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Engineers Are Using Self-Directed Learning to Take Control of Their Careers

Engineers Are Using Self-Directed Learning to Take Control of Their Careers

New learning experiences help make the complex simpler—they are flexible and convenient, so engineers can receive education where and when they need it.

“Where do you see yourself in five years? Ten?”

This is a standard question in just about every job interview or performance evaluation. Managers use the question to measure an employee’s:

  • Compatibility with long-term business objectives
  • Level of ambition
  • Professional interests
  • Leadership style

But the truth is that most employees won’t achieve their stated goals without investing in personal and professional development.

This is especially true for mechanical engineers. The rapid and constant development of new technologies means success in engineering has always depended on learning new skills—and much of that learning takes place outside the workplace.

What is self-directed learning?

Self-directed learning (SDL) is a learning strategy in which individuals take the initiative to “identify their own learning needs, determine their own goals, find the appropriate resources, and direct their own study.”

Humans have always been self-directed learners. It’s what has ensured our survival. But over time, as discoveries in the arts and sciences increased, SDL’s role in skill development declined in direct correlation with an emphasis on formal training from institutions of higher education.

However, numerous factors have made companies more likely to value employees who have undertaken professional development courses on their own:

  • Increased digitization of every aspect of daily life
  • Seemingly weekly technological breakthroughs
  • The democratization of knowledge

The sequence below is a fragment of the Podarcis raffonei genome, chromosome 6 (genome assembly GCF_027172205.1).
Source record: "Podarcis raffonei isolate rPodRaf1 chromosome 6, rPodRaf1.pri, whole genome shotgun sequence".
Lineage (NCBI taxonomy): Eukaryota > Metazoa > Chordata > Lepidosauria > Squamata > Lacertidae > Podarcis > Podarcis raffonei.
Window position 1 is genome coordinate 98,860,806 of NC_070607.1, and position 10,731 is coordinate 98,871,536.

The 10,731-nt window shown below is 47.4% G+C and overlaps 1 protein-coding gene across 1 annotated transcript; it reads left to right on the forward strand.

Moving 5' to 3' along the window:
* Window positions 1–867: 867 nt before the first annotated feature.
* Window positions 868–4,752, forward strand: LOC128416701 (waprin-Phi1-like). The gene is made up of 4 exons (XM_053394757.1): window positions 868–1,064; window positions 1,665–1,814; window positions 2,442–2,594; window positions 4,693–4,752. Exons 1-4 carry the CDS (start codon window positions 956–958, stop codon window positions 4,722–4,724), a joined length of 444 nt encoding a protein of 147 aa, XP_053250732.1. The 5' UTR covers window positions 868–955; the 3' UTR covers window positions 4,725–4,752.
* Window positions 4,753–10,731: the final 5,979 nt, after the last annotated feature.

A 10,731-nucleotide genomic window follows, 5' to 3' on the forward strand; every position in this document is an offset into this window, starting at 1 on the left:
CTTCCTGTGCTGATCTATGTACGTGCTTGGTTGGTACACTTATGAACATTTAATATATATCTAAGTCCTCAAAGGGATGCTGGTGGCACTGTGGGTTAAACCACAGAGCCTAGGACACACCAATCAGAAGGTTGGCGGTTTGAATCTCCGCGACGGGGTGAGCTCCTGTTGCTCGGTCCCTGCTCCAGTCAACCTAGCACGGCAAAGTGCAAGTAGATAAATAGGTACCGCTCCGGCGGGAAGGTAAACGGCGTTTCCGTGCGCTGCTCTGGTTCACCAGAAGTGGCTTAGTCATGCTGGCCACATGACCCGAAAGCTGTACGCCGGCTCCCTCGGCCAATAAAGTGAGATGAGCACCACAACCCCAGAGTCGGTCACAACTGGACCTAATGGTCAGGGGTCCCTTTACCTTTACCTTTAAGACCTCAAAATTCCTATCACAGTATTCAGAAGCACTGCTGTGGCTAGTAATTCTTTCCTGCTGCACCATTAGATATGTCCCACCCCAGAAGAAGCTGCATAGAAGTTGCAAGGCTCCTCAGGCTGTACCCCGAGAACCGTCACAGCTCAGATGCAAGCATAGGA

SDL has evolved considerably over the years. No longer just pre-taped lectures and worksheets, modern SDL can be formal or informal and done via:

  • Livestream classes with student participation
  • Hybrid online/traditional courses
  • Small, participant-led groups
  • Mobile apps and websites
  • Mentor supervision

Massive open online courses (MOOCs) and sites like Udemy and Coursera have made niche learning and specialization possible and affordable across many industries and skillsets.

Additionally, professional organizations like ASME have developed extensive course catalogs to help their members gain the skills needed to meet their career goals. ASME offers everything from that direct engineers through a sequence of courses to help build competency.

Impact of COVID-19 on self-directed learning

As with everything else, COVID-19 significantly impacted how, when, and where we learn---from Virtual classrooms to Self Study courses to curated Learning Paths

A recent study from TalentLMS, Training Journal, and Workable found that:

  • 43% of employers offered more remote upskilling initiatives during lockdown
  • 42% of employees pursued SDL programs after the COVID-19 outbreak
  • 21% of employees invested in learning skills they hoped would help with a promotion
  • Employees aged 18-44 are the most likely to pursue outside learning opportunities

Additionally, LinkedIn’s 2021 Workplace Learning Report also found that rapid skill-building at scale “has taken center stage and is essential to help organizations develop the skills necessary to thrive and innovate in the new world of work.”

When the rate of technological advancement and the fact that 65% of employers provide upskilling programs only on a case-by-case basis are combined with:

  • Increased numbers of employees engaging in SDL programs